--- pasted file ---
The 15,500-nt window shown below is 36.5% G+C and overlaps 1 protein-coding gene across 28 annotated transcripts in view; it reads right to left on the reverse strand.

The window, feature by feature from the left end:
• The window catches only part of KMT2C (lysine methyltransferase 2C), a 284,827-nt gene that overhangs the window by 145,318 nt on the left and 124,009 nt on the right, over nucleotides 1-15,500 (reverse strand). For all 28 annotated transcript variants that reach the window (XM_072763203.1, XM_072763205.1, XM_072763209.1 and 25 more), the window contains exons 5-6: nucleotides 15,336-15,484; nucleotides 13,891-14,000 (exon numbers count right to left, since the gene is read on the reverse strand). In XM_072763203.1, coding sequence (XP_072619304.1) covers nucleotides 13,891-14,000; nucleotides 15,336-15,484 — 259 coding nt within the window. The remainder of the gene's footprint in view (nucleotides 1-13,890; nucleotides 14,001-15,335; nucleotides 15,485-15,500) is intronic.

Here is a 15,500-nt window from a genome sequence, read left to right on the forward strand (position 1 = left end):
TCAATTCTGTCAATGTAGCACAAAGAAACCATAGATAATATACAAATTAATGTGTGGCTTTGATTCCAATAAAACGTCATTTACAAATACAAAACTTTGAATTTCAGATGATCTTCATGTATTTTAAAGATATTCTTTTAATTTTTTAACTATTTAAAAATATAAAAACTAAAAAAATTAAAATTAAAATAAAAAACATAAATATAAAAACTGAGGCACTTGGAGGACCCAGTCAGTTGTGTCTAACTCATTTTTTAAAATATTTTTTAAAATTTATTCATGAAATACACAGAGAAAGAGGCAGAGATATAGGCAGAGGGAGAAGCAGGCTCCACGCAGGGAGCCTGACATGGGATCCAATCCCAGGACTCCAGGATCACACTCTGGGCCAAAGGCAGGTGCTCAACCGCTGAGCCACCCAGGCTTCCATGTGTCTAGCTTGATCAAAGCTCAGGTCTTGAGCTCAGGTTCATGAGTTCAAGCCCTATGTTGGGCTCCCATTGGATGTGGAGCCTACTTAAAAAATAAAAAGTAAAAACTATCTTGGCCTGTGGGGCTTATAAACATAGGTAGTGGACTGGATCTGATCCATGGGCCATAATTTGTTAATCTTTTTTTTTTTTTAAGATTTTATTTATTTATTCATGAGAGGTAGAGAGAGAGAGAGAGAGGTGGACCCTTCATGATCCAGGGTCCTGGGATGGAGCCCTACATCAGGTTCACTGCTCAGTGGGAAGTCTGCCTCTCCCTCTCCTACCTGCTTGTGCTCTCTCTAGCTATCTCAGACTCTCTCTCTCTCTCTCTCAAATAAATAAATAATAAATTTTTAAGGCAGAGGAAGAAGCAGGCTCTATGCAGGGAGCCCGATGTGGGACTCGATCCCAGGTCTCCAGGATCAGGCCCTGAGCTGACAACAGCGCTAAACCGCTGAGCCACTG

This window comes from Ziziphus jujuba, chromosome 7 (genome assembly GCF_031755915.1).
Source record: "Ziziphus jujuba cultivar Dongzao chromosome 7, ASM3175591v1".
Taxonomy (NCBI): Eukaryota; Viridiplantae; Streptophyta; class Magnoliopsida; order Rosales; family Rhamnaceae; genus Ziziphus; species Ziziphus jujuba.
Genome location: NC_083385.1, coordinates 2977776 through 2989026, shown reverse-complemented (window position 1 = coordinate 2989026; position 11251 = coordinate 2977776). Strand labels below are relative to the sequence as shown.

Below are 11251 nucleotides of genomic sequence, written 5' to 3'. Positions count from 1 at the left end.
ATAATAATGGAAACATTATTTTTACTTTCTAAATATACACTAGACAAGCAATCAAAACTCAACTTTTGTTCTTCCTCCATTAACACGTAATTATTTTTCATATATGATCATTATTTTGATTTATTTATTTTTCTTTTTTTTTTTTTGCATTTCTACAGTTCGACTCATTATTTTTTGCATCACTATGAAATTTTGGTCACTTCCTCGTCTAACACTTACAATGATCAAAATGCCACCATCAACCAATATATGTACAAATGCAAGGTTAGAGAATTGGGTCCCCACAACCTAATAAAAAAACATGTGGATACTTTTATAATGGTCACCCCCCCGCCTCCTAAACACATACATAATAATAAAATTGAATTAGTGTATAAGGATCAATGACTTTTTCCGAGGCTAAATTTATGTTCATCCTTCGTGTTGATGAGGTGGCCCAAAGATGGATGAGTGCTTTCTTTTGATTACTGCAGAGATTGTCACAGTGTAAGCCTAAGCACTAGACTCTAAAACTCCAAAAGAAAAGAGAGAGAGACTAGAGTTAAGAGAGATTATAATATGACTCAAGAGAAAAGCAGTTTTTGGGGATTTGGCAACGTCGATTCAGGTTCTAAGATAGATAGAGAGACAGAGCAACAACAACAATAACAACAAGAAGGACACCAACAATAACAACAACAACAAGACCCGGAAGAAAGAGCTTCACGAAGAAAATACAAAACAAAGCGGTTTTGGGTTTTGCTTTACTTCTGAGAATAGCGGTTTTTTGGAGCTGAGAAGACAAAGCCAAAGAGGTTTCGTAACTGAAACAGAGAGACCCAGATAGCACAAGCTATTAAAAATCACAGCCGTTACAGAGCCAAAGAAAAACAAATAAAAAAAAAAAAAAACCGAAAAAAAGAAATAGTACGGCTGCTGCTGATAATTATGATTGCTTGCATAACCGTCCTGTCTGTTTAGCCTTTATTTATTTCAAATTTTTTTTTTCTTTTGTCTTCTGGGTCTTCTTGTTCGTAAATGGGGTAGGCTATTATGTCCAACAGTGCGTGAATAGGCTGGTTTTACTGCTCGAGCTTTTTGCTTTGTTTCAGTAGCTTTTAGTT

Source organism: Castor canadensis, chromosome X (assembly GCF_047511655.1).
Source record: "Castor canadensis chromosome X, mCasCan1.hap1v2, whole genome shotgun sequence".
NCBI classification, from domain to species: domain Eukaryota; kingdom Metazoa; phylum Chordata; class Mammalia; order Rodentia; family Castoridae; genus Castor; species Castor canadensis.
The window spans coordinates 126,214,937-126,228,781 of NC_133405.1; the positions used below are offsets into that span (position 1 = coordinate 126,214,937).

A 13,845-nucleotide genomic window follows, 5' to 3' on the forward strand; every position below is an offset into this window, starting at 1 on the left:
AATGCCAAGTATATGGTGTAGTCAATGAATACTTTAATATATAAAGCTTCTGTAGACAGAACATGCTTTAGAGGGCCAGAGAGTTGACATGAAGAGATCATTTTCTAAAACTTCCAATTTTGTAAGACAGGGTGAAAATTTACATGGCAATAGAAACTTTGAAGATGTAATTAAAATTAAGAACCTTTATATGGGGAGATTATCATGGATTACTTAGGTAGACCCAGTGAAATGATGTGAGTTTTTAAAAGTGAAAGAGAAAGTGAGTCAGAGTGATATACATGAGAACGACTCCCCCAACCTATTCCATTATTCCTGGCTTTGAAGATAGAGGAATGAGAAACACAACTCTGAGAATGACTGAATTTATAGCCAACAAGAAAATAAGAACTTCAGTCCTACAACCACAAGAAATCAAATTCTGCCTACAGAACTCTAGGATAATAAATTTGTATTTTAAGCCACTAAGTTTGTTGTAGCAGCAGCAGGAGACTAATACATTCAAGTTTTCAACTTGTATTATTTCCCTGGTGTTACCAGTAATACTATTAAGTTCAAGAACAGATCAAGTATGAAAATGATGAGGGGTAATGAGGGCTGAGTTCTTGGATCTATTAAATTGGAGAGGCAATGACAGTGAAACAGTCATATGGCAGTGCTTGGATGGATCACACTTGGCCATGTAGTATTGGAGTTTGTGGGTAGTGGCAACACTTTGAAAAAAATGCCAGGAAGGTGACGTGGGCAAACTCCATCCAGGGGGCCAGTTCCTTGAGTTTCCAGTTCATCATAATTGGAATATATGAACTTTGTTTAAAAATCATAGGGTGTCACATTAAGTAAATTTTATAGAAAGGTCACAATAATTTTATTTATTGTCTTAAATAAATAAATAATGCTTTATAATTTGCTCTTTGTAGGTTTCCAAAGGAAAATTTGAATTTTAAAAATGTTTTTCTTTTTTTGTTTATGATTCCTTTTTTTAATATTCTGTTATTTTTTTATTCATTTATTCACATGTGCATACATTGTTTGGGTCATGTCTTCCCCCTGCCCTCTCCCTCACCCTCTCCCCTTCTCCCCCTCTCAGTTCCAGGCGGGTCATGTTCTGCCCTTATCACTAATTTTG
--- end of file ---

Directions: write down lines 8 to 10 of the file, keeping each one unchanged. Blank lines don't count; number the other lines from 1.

Taxonomy (NCBI): Eukaryota; Viridiplantae; Streptophyta; class Magnoliopsida; order Rosales; family Rhamnaceae; genus Ziziphus; species Ziziphus jujuba.
Genome location: NC_083385.1, coordinates 2977776 through 2989026, shown reverse-complemented (window position 1 = coordinate 2989026; position 11251 = coordinate 2977776). Strand labels below are relative to the sequence as shown.

Below are 11251 nucleotides of genomic sequence, written 5' to 3'. Positions count from 1 at the left end.